S. Szatmári and G. Kühnle, “Pulse front and pulse duration distortion in refractive optics, and its compensation,” Opt. Commun. 69, 60–65 (1988).
[Crossref]

Trebino, R.

Trubetskov, M. K.

Tünnermann, A.

Vdovin, G.

Vodopyanov, K. L.

von Pechmann, M.

Wang, K.

K. Wang, D. E. Milkie, A. Saxena, P. Engerer, T. Misgeld, M. E. Bronner, J. Mumm, and E. Betzig, “Rapid adaptive optical recovery of optimal resolution over large volumes,” Nat. Methods 11, 1–7 (2014).
[Crossref]

Weiner, A. M.

A. M. Weiner, “Ultrafast optical pulse shaping: A tutorial review,” Opt. Commun. 284, 3669–3692 (2011).
[Crossref]

A. M. Weiner, “Femtosecond pulse shaping using spatial light modulators,” Rev. Sci. Instrum. 71, 1929–1960 (2000).
[Crossref]

Wilhelmi, B.

M. Kempe, U. Stamm, B. Wilhelmi, and W. Rudolph, “Spatial and temporal transformation of femtosecond laser pulses by lenses and lens systems,” JOSA B 9, 1158–1165 (1992).
[Crossref]

Wilson, T.

Wolf, E.

M. Born and E. Wolf, Principles of Optics (Cambridge University, 2010), 6th ed.

Wolleschensky, R.

R. Netz, T. Feurer, R. Wolleschensky, and R. Sauerbrey, “Measurement of the pulse-front distortion in high-numerical-aperture optics,” Appl. Phys. B 70, 833–837 (2000).
[Crossref]

J. Squier, R. Wolleschensky, U. Simon, and G. J. Brakenhoff, “Dispersion pre-compensation of 15 femtosecond optical pulses for high-numerical-aperture objectives,” J. Microsc. 191, 141–150 (1998).
[Crossref] [PubMed]

Yang, W.

P. G. Kazansky, W. Yang, E. Bricchi, J. Bovatsek, A. Arai, Y. Shimotsuma, K. Miura, and K. Hirao, “Quill writing with ultrashort light pulses in transparent materials,” Appl. Phys. Lett. 90, 151120 (2007).
[Crossref]

Yelin, D.

Zeek, E.

Zeitner, U. D.

Zuegel, J. D.

Annu. Rev. Phys. Chem. (1)

P. Kukura, D. W. McCamant, and R. A. Mathies, “Femtosecond stimulated Raman spectroscopy,” Annu. Rev. Phys. Chem. 58, 461–488 (2007).
[Crossref]

Appl. Opt. (3)

Appl. Phys. B (1)

R. Netz, T. Feurer, R. Wolleschensky, and R. Sauerbrey, “Measurement of the pulse-front distortion in high-numerical-aperture optics,” Appl. Phys. B 70, 833–837 (2000).
[Crossref]

Appl. Phys. Lett. (2)

P. S. Salter and M. J. Booth, “Dynamic control of directional asymmetry observed in ultrafast laser direct writing,” Appl. Phys. Lett. 141109, 1–4 (2012).

P. G. Kazansky, W. Yang, E. Bricchi, J. Bovatsek, A. Arai, Y. Shimotsuma, K. Miura, and K. Hirao, “Quill writing with ultrashort light pulses in transparent materials,” Appl. Phys. Lett. 90, 151120 (2007).
[Crossref]

J. Microsc. (1)

J. Squier, R. Wolleschensky, U. Simon, and G. J. Brakenhoff, “Dispersion pre-compensation of 15 femtosecond optical pulses for high-numerical-aperture objectives,” J. Microsc. 191, 141–150 (1998).
[Crossref] [PubMed]

J. Mod. Opt. (1)

Z. Bor, “Distortion of femtosecond laser pulses in lenses and lens systems,” J. Mod. Opt. 35, 1907–1918 (1988).
[Crossref]

JOSA B (1)

M. Kempe, U. Stamm, B. Wilhelmi, and W. Rudolph, “Spatial and temporal transformation of femtosecond laser pulses by lenses and lens systems,” JOSA B 9, 1158–1165 (1992).
[Crossref]

Light. Sci. Appl. (1)

M. J. Booth, “Adaptive optical microscopy: the ongoing quest for a perfect image,” Light. Sci. Appl. 3, e165 (2014).
[Crossref]

Nat. Methods (1)

K. Wang, D. E. Milkie, A. Saxena, P. Engerer, T. Misgeld, M. E. Bronner, J. Mumm, and E. Betzig, “Rapid adaptive optical recovery of optimal resolution over large volumes,” Nat. Methods 11, 1–7 (2014).
[Crossref]

Nat. Photonics (2)

E. E. Hoover and J. A. Squier, “Advances in multiphoton microscopy technology,” Nat. Photonics 7, 93–101 (2013).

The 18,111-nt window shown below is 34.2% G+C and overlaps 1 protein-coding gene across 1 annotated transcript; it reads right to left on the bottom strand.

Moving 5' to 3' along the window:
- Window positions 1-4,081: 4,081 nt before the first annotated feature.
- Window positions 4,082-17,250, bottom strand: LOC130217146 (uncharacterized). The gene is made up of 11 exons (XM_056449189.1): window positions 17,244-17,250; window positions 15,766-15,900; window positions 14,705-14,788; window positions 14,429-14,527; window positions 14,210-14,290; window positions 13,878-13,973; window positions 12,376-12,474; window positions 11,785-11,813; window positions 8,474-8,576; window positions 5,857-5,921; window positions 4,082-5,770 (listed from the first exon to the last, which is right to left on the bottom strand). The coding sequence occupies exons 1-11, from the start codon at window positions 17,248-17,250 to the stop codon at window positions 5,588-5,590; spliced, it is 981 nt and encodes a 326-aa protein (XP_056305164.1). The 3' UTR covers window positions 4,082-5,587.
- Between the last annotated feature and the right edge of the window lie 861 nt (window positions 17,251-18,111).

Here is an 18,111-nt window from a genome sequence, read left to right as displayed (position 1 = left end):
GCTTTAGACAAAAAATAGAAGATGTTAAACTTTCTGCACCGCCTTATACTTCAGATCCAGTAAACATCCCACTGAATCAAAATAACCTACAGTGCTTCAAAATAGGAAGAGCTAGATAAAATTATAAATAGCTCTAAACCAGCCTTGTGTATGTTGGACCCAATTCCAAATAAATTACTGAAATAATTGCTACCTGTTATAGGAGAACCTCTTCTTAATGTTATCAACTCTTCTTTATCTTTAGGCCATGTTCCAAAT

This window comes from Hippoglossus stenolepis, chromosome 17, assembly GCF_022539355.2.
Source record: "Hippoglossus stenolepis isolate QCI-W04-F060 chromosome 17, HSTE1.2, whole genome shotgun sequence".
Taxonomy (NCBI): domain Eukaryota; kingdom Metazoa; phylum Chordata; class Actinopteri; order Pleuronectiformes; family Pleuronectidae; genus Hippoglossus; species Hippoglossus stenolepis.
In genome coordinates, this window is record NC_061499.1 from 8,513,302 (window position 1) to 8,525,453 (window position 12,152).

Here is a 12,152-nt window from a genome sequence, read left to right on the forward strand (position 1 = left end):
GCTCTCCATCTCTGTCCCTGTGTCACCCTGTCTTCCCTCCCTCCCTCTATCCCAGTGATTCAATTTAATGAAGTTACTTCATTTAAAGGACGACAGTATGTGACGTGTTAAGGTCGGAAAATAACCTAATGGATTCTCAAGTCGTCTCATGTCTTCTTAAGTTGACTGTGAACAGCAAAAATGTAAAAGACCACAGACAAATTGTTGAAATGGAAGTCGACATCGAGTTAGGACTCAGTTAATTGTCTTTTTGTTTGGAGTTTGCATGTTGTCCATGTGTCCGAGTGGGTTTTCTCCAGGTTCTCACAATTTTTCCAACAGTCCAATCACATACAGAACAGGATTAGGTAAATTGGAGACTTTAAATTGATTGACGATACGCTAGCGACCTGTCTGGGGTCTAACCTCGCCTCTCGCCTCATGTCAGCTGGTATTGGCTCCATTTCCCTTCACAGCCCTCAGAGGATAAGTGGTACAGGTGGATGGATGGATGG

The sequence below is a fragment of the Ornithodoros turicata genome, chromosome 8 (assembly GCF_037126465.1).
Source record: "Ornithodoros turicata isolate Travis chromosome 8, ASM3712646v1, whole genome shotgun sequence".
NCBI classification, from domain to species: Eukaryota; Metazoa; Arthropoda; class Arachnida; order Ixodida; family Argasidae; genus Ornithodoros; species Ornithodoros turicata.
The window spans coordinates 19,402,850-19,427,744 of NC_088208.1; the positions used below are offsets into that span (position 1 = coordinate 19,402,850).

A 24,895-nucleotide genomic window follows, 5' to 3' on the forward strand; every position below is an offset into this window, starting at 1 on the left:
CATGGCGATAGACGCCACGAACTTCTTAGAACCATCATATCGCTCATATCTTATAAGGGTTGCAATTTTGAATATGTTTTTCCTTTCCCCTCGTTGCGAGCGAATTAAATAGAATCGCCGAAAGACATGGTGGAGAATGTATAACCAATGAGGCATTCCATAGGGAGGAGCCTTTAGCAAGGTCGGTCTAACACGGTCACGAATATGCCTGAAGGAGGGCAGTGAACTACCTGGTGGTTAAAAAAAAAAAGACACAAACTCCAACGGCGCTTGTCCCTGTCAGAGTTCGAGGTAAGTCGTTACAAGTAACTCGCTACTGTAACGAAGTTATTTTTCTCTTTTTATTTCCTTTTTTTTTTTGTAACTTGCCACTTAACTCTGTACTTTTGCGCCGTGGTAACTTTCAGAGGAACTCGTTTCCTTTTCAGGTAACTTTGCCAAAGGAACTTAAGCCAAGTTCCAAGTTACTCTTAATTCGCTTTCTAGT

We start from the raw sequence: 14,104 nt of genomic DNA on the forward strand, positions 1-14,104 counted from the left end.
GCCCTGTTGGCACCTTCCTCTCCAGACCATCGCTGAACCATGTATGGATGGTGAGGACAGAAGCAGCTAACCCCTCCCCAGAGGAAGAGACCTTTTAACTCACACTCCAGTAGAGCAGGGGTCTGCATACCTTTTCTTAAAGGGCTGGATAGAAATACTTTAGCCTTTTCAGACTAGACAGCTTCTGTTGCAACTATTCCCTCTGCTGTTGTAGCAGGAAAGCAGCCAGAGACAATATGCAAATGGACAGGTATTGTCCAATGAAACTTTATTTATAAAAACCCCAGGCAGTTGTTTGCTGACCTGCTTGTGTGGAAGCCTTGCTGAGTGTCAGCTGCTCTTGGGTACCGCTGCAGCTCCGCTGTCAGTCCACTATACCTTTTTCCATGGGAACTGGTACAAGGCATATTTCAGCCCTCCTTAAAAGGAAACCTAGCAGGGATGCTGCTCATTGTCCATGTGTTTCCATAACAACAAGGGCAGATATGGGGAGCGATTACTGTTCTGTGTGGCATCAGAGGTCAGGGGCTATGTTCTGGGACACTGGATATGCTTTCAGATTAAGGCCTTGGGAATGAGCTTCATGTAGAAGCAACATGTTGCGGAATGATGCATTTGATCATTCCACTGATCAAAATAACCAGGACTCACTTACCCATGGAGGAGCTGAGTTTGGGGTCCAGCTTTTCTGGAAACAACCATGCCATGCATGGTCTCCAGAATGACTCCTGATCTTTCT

[Crossref] [PubMed]

R. R. Gattass and E. Mazur, “Femtosecond laser micromachining in transparent materials,” Nat. Photonics 2, 219–225 (2008).
[Crossref]

Opt. Commun. (3)

A. M. Weiner, “Ultrafast optical pulse shaping: A tutorial review,” Opt. Commun. 284, 3669–3692 (2011).
[Crossref]

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Figures (5)

Fig. 1
Fig. 1 The principle of adaptive pulse front control. (a) The graph (left) shows the impact of the SLM and DM on the optical path length of the incident light, while the images (right) reveal the associated influence on the phase front and pulse front for an ultrafast beam. (b) The method of combining the SLM with DM to decouple and exert independent control over the phase front and pulse front.
Fig. 2
Fig. 2 The optical systems for pulse front shaping and characterization. The pulse front shaping system: (1) the power control and GVD pulse duration compression, (2) the adaptive pulse front control system. The characterization system: (3) autocorrelation measurement, (4) the wave-front measurement. The focal lengths (mm) of the achromatic doublets are shown in the adjacent number. ND filter: neutral density filter, M1 – M5: mirror No. 1 to No. 5, SLM: spatial light modulator, DM: deformable mirror. It should be noted that the diagram is a schematic and does not exactly replicate the experimental optical system.
Fig. 3
Fig. 3 (a) Example phase fronts measured by Shack-Hartmann Wave-front Sensor, when quadratic phase of EOPL = 9 μm was applied to one adaptive optics element (SLM) (left) and dual adaptive optics elements (SLM and DM) (right). (b) The phase front measured for the light when quadratic phase of EOPL = 52 μm was applied to SLM and DM.
Fig. 4
Fig. 4 (a) (left) An example of the phase pattern on SLM to generate double ring-shaped pulses. The inset shows a zoomed in region for the detail. (right) The corresponding annular intensity distribution measured by a CCD camera. (b) A sketch explaining the time delay between pulses from the ring shaped intensity within the beam. (c) The associated autocorrelation measurement for pulses with delays of −93 fs, 0 fs and 84 fs. The measured intensity was normalized for each trace. Dashed curves show the theoretical simulation with TD set to be ±90 fs and 0 fs.
Fig. 5
Fig. 5 (a) Graph showing the changes of the autocorrelation trace width with the normalized radius of RingB, while RingA was fixed at the center of the beam. Dots show measurements; curves are theoretical predictions. Inset: Autocorrelation trace width measured for RingB alone, and for RingA and RingB together. (b) The measured autocorrelation trace width (cross data points) for RingA and RingB together (RingB radius is 0.67), versus the magnitude of created quadratic pulse front. Solid curve is the theoretical prediction. The measurement uncertainty for data points in (a) and (b) was estimated to be ±5%.